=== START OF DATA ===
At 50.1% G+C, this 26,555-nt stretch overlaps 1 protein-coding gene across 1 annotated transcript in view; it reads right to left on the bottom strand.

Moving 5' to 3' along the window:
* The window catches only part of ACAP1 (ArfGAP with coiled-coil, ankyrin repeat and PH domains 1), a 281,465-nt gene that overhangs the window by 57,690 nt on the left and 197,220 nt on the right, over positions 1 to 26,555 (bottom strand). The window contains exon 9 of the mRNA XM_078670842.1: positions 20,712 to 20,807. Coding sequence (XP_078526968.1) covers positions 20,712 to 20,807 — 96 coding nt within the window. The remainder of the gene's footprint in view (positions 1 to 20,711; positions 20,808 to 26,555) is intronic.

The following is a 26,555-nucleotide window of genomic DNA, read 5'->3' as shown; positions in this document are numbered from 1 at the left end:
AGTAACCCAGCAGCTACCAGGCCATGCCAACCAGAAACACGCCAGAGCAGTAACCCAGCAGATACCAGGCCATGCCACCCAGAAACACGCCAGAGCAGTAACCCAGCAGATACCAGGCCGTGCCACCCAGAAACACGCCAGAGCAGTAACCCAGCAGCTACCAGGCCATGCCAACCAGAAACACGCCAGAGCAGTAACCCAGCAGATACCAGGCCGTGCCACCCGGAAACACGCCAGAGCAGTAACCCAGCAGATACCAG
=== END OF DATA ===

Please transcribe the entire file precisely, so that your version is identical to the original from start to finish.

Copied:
At 50.1% G+C, this 26,555-nt stretch overlaps 1 protein-coding gene across 1 annotated transcript in view; it reads right to left on the bottom strand.

Moving 5' to 3' along the window:
* The window catches only part of ACAP1 (ArfGAP with coiled-coil, ankyrin repeat and PH domains 1), a 281,465-nt gene that overhangs the window by 57,690 nt on the left and 197,220 nt on the right, over positions 1 to 26,555 (bottom strand). The window contains exon 9 of the mRNA XM_078670842.1: positions 20,712 to 20,807. Coding sequence (XP_078526968.1) covers positions 20,712 to 20,807 — 96 coding nt within the window. The remainder of the gene's footprint in view (positions 1 to 20,711; positions 20,808 to 26,555) is intronic.

The following is a 26,555-nucleotide window of genomic DNA, read 5'->3' as shown; positions in this document are numbered from 1 at the left end:
AGTAACCCAGCAGCTACCAGGCCATGCCAACCAGAAACACGCCAGAGCAGTAACCCAGCAGATACCAGGCCATGCCACCCAGAAACACGCCAGAGCAGTAACCCAGCAGATACCAGGCCGTGCCACCCAGAAACACGCCAGAGCAGTAACCCAGCAGCTACCAGGCCATGCCAACCAGAAACACGCCAGAGCAGTAACCCAGCAGATACCAGGCCGTGCCACCCGGAAACACGCCAGAGCAGTAACCCAGCAGATACCAG